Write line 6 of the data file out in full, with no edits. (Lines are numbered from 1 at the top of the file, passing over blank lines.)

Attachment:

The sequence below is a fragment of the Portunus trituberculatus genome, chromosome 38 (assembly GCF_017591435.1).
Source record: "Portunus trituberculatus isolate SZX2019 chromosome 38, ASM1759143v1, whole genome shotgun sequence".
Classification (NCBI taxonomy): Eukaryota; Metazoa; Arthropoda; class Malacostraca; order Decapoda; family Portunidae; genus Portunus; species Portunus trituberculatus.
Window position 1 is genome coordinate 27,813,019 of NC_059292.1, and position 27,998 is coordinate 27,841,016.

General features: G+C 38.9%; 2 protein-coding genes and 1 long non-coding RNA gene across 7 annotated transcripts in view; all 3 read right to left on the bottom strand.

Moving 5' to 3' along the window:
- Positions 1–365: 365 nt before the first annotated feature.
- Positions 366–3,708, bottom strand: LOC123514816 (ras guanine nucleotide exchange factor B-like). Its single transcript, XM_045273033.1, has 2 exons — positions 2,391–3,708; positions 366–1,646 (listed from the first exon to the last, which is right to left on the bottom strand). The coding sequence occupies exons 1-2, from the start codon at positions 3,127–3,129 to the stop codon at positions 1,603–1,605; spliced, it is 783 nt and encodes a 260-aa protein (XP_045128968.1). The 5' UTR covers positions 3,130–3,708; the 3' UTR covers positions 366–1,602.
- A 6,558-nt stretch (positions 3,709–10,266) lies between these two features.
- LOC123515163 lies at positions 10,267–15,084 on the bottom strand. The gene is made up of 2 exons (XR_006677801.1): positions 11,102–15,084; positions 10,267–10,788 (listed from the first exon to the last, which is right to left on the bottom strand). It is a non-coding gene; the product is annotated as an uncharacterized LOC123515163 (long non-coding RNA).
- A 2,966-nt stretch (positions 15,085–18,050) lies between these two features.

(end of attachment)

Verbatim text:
Moving 5' to 3' along the window: